Dams and locks dot many of the world’s waterways, effectively fragmenting river systems. Researchers now have conducted a global survey of large rivers and found over 35,000 of these obstructions. This inventory can be used to better understand a landscape’s ecology and hydrology, the research team suggests. That’s important because riverine structures impede the migration routes of animals like fish and limit a river’s ability to transport sediments.
These results were presented in December at AGU’s Fall Meeting 2019 in San Francisco, Calif.
Things Humans Have Built
“A lot of the really important variations along rivers are related to things that humans have built,” said Tamlin Pavelsky, a hydrologist at the University of North Carolina at Chapel Hill.
Dams, locks, and other obstructions alter how water, sediments, and animals move through river systems. Last year, a study reported that only about a third of the world’s largest rivers remain completely unobstructed. (Not surprisingly, many of these pristine waterways are located in relatively unpopulated areas like the Arctic and remote parts of Africa.)
Next year, NASA’s Surface Water and Ocean Topography (SWOT) satellite mission will begin conducting a global survey of the planet’s surface water. Knowing where river obstructions are will allow scientists to use these new data to study how man-made structures affect a river’s flow, said Pavelsky, who is the lead hydrologist for the SWOT mission. “It’s going to make our flood models a lot more accurate.”
Since 2018, Pavelsky has been leading a team of roughly 15 researchers, students, and citizen scientists mapping human-built obstructions on large rivers. The collaboration has used satellite imagery contained in Google Maps to manually identify over 35,000 obstructions located on rivers wider than 30 meters contained in the Global River Widths from Landsat Database. The team combed through imagery of roughly 2.1 million kilometers of rivers.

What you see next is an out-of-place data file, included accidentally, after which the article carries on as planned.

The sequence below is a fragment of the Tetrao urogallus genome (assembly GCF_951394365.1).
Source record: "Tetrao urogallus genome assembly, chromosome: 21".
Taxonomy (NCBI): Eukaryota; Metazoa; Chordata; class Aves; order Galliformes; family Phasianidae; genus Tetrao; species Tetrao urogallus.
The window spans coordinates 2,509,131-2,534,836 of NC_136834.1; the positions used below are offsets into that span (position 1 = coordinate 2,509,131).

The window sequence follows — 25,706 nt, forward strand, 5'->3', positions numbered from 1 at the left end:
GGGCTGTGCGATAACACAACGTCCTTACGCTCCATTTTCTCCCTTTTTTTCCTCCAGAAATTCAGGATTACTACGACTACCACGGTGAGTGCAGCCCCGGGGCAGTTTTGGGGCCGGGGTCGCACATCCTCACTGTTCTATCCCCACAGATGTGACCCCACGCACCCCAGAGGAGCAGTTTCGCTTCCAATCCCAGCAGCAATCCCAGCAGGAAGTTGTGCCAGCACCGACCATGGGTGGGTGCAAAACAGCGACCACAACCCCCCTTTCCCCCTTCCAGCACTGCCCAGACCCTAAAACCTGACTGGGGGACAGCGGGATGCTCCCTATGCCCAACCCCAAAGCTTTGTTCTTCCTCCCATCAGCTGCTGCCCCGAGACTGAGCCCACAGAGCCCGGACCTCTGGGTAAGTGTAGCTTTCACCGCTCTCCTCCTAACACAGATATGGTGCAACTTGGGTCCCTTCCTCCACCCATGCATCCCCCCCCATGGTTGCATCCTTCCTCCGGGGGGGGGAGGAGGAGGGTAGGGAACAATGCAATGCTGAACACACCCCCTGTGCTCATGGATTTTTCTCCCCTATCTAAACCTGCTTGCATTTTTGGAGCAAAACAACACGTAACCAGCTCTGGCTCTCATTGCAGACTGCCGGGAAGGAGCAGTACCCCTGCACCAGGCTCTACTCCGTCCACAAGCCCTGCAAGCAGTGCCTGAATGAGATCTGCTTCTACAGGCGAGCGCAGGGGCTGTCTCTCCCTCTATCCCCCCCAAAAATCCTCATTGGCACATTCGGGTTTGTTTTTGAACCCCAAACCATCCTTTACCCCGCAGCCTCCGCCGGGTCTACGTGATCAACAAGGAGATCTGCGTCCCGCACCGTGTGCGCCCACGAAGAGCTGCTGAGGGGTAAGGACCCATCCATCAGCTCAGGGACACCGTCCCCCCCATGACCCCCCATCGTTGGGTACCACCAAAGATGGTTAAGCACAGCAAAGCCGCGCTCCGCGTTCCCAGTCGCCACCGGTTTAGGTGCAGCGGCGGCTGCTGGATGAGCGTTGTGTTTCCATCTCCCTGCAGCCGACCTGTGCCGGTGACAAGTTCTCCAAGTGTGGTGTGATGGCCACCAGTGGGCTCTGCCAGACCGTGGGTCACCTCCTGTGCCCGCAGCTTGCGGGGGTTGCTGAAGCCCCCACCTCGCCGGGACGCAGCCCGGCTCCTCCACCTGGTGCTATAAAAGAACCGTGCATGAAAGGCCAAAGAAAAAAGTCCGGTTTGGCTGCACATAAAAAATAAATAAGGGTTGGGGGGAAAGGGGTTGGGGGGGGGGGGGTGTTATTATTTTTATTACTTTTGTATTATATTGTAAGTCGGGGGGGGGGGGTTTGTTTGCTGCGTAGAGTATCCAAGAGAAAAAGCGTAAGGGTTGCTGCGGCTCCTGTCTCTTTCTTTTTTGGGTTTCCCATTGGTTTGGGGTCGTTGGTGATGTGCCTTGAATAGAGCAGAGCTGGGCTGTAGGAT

Fragmented Rivers in Europe
The inventory the team produced includes several different kinds of dams, in addition to locks and structures that couldn’t be positively identified. The team’s thorough searching even revealed obstructions that weren’t on maps. “Maybe they were old structures that weren’t really used for anything anymore,” said Pavelsky.
The scientists found that 9 out of 10 of the world’s most obstructed rivers are located in Europe. “Rivers in most European countries are heavily fragmented,” said Xiao Yang, a hydrologist at the University of North Carolina at Chapel Hill who developed the user interface for the project. France in particular stood out with the highest density of obstructions: one every 5 kilometers, on average.
That’s not surprising, given that Europe’s rivers have been integral to communities for hundreds of years, said Yang. “There is a really long history of people building infrastructure on rivers in Europe.”
The spatial distribution of obstructions along rivers demonstrates how communities along them make use of available freshwater resources, which are often based on the geology, geomorphology, and dominant economy of the local region, said Yang. For example, because the Mississippi in the United States is a major waterway transportation route, there aren’t many structures completely obstructing it.
This inventory is one of the most extensive global databases of river obstructions, said Bernhard Lehner, a hydrologist at McGill University in Montreal, Que., not involved in the research. It’s “a very valuable and unique contribution.”
In the future, Pavelsky and his colleagues want to expand their technique to include smaller rivers. “From an ecological or geomorphological perspective, it’s at least as important to understand what’s going on on smaller rivers,” said Pavelsky. The team is also interested in collaborating with groups developing automated search algorithms to detect obstructions. “We’re potentially providing a really good training data set for machine learning,” said Yang.